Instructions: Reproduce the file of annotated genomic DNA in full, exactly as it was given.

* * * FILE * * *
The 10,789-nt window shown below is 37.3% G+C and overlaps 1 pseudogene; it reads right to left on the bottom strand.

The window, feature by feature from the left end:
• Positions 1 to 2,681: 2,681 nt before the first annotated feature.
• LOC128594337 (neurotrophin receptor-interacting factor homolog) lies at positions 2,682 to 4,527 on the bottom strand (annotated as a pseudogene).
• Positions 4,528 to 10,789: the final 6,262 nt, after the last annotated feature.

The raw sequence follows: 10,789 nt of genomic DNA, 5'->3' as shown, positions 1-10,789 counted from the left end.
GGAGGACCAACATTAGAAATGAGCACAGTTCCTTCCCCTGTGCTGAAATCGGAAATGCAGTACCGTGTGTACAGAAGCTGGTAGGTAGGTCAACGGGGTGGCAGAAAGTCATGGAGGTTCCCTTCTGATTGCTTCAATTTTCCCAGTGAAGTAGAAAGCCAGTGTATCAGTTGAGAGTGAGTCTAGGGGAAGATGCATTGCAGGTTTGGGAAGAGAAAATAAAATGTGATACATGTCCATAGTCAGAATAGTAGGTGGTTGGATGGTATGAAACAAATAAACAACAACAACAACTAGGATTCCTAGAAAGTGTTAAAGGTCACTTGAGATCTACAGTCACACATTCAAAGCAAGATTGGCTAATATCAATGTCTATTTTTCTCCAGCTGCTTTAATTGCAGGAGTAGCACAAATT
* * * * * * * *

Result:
The 10,789-nt window shown below is 37.3% G+C and overlaps 1 pseudogene; it reads right to left on the bottom strand.

The window, feature by feature from the left end:
• Positions 1 to 2,681: 2,681 nt before the first annotated feature.
• LOC128594337 (neurotrophin receptor-interacting factor homolog) lies at positions 2,682 to 4,527 on the bottom strand (annotated as a pseudogene).
• Positions 4,528 to 10,789: the final 6,262 nt, after the last annotated feature.

The raw sequence follows: 10,789 nt of genomic DNA, 5'->3' as shown, positions 1-10,789 counted from the left end.
GGAGGACCAACATTAGAAATGAGCACAGTTCCTTCCCCTGTGCTGAAATCGGAAATGCAGTACCGTGTGTACAGAAGCTGGTAGGTAGGTCAACGGGGTGGCAGAAAGTCATGGAGGTTCCCTTCTGATTGCTTCAATTTTCCCAGTGAAGTAGAAAGCCAGTGTATCAGTTGAGAGTGAGTCTAGGGGAAGATGCATTGCAGGTTTGGGAAGAGAAAATAAAATGTGATACATGTCCATAGTCAGAATAGTAGGTGGTTGGATGGTATGAAACAAATAAACAACAACAACAACTAGGATTCCTAGAAAGTGTTAAAGGTCACTTGAGATCTACAGTCACACATTCAAAGCAAGATTGGCTAATATCAATGTCTATTTTTCTCCAGCTGCTTTAATTGCAGGAGTAGCACAAATT